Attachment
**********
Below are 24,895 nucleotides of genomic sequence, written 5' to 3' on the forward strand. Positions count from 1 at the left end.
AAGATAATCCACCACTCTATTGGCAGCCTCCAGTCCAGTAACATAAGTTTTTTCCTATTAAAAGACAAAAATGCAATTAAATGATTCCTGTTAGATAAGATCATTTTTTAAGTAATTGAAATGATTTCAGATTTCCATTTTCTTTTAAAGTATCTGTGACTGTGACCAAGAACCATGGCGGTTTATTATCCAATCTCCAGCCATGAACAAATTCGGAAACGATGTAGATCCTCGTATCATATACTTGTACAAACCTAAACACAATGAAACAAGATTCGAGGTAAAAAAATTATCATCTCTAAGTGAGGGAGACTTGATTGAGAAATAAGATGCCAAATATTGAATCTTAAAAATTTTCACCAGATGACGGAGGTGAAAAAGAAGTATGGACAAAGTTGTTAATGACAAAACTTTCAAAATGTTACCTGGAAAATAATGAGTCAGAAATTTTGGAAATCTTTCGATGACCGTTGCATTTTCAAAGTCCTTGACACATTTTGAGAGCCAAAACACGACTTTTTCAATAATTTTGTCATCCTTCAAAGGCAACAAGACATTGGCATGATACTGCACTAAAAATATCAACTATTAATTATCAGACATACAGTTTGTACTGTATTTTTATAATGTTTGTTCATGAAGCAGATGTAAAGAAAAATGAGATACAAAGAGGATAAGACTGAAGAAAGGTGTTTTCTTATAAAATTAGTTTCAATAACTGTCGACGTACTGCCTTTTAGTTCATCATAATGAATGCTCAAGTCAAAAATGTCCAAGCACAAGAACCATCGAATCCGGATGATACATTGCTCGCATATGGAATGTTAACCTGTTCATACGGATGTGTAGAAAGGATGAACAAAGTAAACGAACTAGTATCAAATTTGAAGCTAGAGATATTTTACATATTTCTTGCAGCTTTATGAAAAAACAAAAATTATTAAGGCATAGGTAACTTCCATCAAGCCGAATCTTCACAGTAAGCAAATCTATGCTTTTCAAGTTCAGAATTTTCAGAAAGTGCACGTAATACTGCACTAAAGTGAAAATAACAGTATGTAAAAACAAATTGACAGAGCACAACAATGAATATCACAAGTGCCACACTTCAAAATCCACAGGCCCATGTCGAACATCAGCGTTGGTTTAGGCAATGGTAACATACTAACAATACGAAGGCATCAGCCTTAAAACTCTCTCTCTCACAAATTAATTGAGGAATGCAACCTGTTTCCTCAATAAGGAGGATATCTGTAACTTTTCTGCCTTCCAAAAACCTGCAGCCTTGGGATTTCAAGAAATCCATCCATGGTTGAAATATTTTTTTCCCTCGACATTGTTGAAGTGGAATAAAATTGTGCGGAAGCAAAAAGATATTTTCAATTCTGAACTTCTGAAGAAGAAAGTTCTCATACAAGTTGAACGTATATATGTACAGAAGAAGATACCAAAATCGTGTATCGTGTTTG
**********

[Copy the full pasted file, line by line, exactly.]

Below are 24,895 nucleotides of genomic sequence, written 5' to 3' on the forward strand. Positions count from 1 at the left end.
AAGATAATCCACCACTCTATTGGCAGCCTCCAGTCCAGTAACATAAGTTTTTTCCTATTAAAAGACAAAAATGCAATTAAATGATTCCTGTTAGATAAGATCATTTTTTAAGTAATTGAAATGATTTCAGATTTCCATTTTCTTTTAAAGTATCTGTGACTGTGACCAAGAACCATGGCGGTTTATTATCCAATCTCCAGCCATGAACAAATTCGGAAACGATGTAGATCCTCGTATCATATACTTGTACAAACCTAAACACAATGAAACAAGATTCGAGGTAAAAAAATTATCATCTCTAAGTGAGGGAGACTTGATTGAGAAATAAGATGCCAAATATTGAATCTTAAAAATTTTCACCAGATGACGGAGGTGAAAAAGAAGTATGGACAAAGTTGTTAATGACAAAACTTTCAAAATGTTACCTGGAAAATAATGAGTCAGAAATTTTGGAAATCTTTCGATGACCGTTGCATTTTCAAAGTCCTTGACACATTTTGAGAGCCAAAACACGACTTTTTCAATAATTTTGTCATCCTTCAAAGGCAACAAGACATTGGCATGATACTGCACTAAAAATATCAACTATTAATTATCAGACATACAGTTTGTACTGTATTTTTATAATGTTTGTTCATGAAGCAGATGTAAAGAAAAATGAGATACAAAGAGGATAAGACTGAAGAAAGGTGTTTTCTTATAAAATTAGTTTCAATAACTGTCGACGTACTGCCTTTTAGTTCATCATAATGAATGCTCAAGTCAAAAATGTCCAAGCACAAGAACCATCGAATCCGGATGATACATTGCTCGCATATGGAATGTTAACCTGTTCATACGGATGTGTAGAAAGGATGAACAAAGTAAACGAACTAGTATCAAATTTGAAGCTAGAGATATTTTACATATTTCTTGCAGCTTTATGAAAAAACAAAAATTATTAAGGCATAGGTAACTTCCATCAAGCCGAATCTTCACAGTAAGCAAATCTATGCTTTTCAAGTTCAGAATTTTCAGAAAGTGCACGTAATACTGCACTAAAGTGAAAATAACAGTATGTAAAAACAAATTGACAGAGCACAACAATGAATATCACAAGTGCCACACTTCAAAATCCACAGGCCCATGTCGAACATCAGCGTTGGTTTAGGCAATGGTAACATACTAACAATACGAAGGCATCAGCCTTAAAACTCTCTCTCTCACAAATTAATTGAGGAATGCAACCTGTTTCCTCAATAAGGAGGATATCTGTAACTTTTCTGCCTTCCAAAAACCTGCAGCCTTGGGATTTCAAGAAATCCATCCATGGTTGAAATATTTTTTTCCCTCGACATTGTTGAAGTGGAATAAAATTGTGCGGAAGCAAAAAGATATTTTCAATTCTGAACTTCTGAAGAAGAAAGTTCTCATACAAGTTGAACGTATATATGTACAGAAGAAGATACCAAAATCGTGTATCGTGTTTG